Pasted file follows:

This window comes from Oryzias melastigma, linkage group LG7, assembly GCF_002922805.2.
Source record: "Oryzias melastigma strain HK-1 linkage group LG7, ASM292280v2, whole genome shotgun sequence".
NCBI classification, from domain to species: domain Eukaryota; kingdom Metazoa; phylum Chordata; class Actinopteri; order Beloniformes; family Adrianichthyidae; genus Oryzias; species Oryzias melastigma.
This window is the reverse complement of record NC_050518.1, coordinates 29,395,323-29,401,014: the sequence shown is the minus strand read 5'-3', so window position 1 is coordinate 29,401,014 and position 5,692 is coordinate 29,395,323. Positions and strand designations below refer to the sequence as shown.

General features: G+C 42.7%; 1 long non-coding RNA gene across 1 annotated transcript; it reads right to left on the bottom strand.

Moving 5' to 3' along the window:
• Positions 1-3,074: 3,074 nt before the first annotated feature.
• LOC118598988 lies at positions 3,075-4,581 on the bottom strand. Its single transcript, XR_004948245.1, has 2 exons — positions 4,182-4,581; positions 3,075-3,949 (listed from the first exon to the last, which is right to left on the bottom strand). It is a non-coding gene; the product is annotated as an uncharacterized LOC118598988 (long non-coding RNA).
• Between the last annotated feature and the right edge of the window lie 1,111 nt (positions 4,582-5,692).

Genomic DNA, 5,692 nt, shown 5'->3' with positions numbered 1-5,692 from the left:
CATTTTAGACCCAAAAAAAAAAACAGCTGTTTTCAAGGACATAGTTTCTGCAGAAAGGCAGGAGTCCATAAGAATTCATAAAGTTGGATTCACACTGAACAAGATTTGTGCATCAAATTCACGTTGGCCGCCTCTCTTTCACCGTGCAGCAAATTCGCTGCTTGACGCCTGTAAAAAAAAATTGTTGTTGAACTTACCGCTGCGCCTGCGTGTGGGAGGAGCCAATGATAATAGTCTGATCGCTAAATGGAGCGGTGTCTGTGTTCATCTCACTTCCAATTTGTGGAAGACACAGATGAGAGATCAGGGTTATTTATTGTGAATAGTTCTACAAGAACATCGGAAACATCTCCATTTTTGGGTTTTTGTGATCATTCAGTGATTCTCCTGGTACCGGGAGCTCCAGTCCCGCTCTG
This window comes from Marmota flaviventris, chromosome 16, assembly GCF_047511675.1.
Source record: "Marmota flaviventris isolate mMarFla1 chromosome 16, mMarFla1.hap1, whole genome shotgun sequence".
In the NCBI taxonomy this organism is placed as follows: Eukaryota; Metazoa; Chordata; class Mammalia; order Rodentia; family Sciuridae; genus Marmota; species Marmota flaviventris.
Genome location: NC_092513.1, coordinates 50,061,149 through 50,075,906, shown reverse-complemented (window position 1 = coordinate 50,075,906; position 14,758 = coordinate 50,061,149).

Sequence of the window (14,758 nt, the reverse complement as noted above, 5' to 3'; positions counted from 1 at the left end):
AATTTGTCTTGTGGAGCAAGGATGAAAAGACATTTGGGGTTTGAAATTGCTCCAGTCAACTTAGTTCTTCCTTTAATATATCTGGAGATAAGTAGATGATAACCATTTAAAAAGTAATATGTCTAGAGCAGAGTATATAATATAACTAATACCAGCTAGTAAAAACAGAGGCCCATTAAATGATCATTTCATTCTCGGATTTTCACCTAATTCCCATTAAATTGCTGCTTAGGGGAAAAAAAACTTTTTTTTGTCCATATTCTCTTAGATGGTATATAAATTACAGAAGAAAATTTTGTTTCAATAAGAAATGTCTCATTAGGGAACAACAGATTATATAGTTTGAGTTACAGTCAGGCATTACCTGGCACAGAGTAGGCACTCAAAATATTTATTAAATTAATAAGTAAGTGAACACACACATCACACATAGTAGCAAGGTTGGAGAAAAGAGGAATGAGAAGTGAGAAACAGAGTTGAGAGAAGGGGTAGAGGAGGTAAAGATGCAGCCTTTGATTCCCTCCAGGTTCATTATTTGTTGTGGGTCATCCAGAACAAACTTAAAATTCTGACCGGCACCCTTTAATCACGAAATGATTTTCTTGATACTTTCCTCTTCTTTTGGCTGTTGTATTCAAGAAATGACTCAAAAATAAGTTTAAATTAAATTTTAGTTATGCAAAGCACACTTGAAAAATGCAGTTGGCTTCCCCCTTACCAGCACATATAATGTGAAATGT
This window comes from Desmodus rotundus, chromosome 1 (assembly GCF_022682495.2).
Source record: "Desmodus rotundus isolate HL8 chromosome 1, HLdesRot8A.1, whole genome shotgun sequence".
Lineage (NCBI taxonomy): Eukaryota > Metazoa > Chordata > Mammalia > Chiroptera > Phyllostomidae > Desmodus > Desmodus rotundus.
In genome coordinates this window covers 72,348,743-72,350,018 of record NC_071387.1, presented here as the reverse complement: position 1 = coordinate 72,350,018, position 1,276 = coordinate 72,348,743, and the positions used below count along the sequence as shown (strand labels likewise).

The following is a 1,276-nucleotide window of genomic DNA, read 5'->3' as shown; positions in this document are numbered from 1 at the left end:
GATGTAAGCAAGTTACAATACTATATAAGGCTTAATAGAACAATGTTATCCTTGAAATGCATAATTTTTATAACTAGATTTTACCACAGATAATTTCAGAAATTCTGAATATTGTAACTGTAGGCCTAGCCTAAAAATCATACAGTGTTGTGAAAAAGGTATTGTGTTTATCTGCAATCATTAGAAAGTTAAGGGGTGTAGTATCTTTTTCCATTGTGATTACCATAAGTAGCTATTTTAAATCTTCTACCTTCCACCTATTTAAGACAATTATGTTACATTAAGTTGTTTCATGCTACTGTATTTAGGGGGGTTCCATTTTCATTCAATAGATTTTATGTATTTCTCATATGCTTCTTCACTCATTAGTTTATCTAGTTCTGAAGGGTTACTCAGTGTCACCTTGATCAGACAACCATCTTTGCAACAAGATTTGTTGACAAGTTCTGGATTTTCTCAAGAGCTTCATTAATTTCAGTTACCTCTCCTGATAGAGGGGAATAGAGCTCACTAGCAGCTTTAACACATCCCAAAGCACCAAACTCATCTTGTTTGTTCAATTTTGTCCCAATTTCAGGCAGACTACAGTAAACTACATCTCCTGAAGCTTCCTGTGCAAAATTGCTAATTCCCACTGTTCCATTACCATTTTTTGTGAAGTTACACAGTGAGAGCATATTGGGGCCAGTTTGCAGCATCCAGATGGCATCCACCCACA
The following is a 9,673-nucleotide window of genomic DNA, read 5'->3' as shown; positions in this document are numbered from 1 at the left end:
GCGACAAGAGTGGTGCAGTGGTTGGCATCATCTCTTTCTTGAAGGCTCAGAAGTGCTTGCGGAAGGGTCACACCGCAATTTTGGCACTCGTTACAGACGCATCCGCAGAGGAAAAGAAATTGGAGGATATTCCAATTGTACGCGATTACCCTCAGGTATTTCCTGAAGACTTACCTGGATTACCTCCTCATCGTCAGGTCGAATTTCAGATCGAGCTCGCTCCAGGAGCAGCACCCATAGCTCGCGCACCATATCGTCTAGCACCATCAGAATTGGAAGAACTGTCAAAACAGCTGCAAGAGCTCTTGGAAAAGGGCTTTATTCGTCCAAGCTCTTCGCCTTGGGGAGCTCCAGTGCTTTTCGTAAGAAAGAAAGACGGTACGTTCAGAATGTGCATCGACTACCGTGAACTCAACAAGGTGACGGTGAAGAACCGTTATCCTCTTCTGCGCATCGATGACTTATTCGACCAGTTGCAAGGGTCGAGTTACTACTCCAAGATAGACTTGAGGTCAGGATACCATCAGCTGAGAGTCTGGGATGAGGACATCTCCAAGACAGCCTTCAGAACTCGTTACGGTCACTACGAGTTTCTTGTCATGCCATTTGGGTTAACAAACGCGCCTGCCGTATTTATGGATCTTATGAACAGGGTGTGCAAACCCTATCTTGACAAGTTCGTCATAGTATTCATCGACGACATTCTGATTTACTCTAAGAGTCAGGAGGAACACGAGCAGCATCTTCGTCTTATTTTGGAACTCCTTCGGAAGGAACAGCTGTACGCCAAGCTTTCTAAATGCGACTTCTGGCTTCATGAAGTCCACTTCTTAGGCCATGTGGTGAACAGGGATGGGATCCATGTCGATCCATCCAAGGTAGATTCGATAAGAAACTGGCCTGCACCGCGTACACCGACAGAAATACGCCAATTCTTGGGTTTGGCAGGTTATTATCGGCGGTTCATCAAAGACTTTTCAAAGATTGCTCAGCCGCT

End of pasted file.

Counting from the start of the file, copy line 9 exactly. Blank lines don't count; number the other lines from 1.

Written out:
• Between the last annotated feature and the right edge of the window lie 1,111 nt (positions 4,582-5,692).